Jun 07, 2009 ()

What’s the deal with Twitter?

I’m sure if you are reading this you are familiar with Twitter, but Twitter is a brilliant place.

A place to communicate and stay connected through the exchange of quick answers to the question; “What are you doing?”

screenshot of twitter user account

The ease and speed of communication, along with the informal feel and openness of users information is attracting personal users as well as companies looking for a new way to communicate with their customers.

I’ve been posting the occasional comment about my adoption of BT Vision’s On-Demand alternative to traditional cable and satellite TV on my Twitter account (@mattevans) recently.

Today I saw a reply from BT’s customer services on my Twitter account, effectively saying that they were happy, because I was happy.

It was when I saw the account’s Twitter profile that something dawned on me.

The Problem.

Some Twitter users have started a trend of creating “inaccessible” content by putting valuable information as text stored in their twitter backgrounds.

Even websites like mytweetspace.com encourage this by making it easy for the average twitter user to create a background with included text, without the need for a graphics editing package.

However It would seem that even large companies such as BT are copying this practice and it creates a few problems.

What Is Inaccessible?

“Web accessibility means that people with disabilities can use the Web.” – W3C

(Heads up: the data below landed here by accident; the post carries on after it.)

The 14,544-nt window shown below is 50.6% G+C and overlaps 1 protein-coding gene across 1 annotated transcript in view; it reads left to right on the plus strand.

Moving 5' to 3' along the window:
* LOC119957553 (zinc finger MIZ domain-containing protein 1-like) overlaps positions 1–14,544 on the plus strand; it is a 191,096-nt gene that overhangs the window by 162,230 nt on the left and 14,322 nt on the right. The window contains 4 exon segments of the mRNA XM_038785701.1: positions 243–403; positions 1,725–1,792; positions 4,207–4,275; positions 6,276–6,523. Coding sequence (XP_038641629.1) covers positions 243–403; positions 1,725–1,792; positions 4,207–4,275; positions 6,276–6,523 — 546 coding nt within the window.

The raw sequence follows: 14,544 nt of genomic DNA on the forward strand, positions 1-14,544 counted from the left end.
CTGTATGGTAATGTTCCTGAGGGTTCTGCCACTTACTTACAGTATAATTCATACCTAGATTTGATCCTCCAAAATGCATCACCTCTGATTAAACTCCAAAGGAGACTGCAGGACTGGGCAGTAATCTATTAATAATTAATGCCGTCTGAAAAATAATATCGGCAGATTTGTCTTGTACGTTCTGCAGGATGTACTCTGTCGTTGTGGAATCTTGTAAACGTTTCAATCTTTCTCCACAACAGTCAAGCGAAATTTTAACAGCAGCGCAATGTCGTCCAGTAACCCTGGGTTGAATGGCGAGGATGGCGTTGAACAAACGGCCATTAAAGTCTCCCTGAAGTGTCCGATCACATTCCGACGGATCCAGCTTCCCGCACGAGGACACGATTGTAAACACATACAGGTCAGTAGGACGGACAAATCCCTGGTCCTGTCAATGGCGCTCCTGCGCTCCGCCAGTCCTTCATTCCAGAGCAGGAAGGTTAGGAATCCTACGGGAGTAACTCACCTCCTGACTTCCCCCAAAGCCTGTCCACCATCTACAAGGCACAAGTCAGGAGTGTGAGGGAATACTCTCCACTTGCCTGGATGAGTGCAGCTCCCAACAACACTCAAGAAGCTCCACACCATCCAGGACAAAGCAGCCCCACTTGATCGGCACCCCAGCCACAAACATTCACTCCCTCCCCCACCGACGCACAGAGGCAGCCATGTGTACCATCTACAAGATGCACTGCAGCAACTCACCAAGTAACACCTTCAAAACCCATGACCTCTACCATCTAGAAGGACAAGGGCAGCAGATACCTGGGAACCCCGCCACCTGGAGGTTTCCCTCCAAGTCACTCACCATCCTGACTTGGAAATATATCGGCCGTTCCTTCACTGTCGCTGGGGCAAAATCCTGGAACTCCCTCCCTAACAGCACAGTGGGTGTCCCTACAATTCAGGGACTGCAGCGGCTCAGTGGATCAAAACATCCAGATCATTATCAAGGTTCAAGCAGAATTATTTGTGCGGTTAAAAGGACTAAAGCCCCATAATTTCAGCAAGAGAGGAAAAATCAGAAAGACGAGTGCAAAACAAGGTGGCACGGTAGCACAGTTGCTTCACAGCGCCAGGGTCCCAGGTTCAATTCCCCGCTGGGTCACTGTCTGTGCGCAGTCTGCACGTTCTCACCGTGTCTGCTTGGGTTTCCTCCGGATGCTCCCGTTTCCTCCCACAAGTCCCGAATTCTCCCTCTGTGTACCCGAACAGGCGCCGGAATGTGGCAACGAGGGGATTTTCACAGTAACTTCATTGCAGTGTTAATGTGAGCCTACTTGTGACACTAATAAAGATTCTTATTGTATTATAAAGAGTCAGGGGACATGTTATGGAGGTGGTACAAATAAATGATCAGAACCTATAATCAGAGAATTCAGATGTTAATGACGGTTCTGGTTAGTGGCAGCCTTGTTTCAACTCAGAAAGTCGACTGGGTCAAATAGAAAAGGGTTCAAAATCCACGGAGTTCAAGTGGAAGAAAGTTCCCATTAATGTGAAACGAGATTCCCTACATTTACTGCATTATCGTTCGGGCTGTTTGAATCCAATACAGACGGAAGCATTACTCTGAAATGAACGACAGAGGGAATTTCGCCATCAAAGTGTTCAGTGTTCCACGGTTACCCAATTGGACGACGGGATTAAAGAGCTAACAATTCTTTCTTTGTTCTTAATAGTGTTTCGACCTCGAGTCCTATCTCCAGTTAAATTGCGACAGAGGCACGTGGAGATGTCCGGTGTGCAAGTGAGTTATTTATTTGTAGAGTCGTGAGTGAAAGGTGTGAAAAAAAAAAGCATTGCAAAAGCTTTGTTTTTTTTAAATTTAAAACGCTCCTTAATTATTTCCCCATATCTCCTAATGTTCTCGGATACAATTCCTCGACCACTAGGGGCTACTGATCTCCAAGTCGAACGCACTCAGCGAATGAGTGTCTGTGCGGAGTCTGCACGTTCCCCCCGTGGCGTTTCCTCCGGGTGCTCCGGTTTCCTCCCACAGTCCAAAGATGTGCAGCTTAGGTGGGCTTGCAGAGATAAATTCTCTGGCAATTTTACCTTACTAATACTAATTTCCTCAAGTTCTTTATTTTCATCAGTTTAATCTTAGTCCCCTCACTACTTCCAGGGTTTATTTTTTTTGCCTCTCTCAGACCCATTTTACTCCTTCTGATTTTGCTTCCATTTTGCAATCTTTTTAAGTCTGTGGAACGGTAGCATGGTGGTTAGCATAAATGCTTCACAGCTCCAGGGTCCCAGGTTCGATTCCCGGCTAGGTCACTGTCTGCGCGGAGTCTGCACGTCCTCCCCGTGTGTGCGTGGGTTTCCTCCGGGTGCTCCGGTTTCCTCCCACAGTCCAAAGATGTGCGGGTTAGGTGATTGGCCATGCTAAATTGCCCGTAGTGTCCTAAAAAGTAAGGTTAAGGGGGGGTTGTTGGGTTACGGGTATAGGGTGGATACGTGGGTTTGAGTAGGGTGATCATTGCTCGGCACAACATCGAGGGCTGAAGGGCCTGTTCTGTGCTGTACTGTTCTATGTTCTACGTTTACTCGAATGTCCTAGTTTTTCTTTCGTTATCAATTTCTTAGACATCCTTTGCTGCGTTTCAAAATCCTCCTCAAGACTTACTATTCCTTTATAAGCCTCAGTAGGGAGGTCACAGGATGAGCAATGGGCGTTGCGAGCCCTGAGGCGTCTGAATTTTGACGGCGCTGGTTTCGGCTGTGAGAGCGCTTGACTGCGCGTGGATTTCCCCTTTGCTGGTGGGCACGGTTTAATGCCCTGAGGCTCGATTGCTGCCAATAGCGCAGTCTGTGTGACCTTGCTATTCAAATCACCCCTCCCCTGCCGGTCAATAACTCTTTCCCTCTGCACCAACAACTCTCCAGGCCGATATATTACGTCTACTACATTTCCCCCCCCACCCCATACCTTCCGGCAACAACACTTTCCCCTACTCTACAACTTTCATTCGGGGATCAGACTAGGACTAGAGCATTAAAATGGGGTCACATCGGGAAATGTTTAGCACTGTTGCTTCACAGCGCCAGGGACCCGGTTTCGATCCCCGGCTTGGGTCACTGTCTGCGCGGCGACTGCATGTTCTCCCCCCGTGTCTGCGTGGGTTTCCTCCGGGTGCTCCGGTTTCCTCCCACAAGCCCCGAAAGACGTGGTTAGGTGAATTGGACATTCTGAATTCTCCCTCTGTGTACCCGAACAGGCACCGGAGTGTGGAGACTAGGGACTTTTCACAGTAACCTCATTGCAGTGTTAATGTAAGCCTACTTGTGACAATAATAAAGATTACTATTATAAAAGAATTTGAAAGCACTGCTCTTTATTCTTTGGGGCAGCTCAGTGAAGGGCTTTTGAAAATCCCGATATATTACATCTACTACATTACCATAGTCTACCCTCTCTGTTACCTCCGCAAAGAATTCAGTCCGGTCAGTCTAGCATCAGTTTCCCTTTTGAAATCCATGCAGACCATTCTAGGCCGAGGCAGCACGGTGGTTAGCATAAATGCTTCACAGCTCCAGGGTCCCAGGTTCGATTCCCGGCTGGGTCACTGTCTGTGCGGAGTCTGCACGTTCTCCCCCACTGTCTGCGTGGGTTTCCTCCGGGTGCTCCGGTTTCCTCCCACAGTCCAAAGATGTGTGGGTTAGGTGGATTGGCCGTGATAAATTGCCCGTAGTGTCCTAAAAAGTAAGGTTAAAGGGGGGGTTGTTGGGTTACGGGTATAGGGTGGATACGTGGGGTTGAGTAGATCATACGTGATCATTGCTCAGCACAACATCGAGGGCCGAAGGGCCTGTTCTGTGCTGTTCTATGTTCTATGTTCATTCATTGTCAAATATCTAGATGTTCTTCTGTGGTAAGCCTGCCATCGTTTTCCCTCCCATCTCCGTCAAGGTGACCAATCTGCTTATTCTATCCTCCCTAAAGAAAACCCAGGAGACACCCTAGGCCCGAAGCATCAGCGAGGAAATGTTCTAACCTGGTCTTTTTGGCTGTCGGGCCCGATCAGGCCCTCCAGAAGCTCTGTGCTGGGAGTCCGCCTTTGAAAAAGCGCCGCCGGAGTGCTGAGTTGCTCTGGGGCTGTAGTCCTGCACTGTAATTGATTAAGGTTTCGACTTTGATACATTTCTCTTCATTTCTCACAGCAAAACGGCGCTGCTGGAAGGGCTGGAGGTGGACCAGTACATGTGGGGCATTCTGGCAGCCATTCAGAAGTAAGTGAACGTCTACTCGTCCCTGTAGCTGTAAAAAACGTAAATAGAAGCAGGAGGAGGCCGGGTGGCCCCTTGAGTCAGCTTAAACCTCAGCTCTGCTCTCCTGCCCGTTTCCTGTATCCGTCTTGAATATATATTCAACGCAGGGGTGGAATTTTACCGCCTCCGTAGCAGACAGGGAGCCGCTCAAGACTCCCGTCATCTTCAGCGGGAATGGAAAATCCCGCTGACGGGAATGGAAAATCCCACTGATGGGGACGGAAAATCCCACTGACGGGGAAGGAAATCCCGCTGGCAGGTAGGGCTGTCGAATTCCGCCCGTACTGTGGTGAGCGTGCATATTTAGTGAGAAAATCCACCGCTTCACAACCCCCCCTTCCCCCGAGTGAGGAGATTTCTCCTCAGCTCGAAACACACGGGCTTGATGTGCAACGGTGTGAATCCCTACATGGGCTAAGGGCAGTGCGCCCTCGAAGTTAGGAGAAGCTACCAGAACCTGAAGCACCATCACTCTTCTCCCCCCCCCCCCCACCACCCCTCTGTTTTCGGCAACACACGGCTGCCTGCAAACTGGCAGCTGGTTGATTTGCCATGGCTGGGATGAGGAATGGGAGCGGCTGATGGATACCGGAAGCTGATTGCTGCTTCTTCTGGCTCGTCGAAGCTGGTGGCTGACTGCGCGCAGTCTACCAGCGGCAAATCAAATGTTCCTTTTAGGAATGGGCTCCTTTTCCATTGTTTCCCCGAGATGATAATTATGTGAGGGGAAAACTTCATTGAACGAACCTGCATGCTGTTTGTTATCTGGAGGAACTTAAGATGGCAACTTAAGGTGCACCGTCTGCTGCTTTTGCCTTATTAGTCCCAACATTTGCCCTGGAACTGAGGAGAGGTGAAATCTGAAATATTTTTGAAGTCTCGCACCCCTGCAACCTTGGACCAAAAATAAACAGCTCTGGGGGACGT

Therefore, Inaccessible content means content that people with disabilities cannot use.

The Twitter Account In Question: @BTcare

Screenshot of BTcare's twitter profile

BTcare on Twitter appears to be a Twitter section of BT’s customer services department.

To the left hand side is a box containing a brief description of what they are doing on Twitter, where else to go for help, and 2 related Twitter accounts.

The 2 related Twitter accounts are not mentioned on the BT.com website. The means knowledge of them is exclusive to the 3 BT Twitter account profiles that are part of their Twitter BT Care Team.

Why are BT and other users doing this?

Twitter provides it’s users with 160 characters to describe themselves to the public.

It is clear the some Twitter users find it difficult to fit everything they want to say to a potential follower into this space and resort to putting further information such as URLs, email addresses and other twitter accounts into a picture file.

There is no obvious reason for BT solely relying on it, a large amount of the information can be put into Twitter’s user description

Why is this a bad thing for some Twitter users?

  • Visitors who require a Text-To-Speech or Screen Reading service cannot read this content.
  • Visitors with poor sight cannot clearly scale the size of the content and therefore cannot read it.
  • Visitors with custom CSS styles cannot see the background, and therefore the text.
  • Users with images disabled cannot see the background, and therefore the text.
  • Mobile-web users cannot see the text.
  • Visitors with low-resolution screens are unable to see the text due to it being hidden by the Twitter users posts and Twitter’s user interface.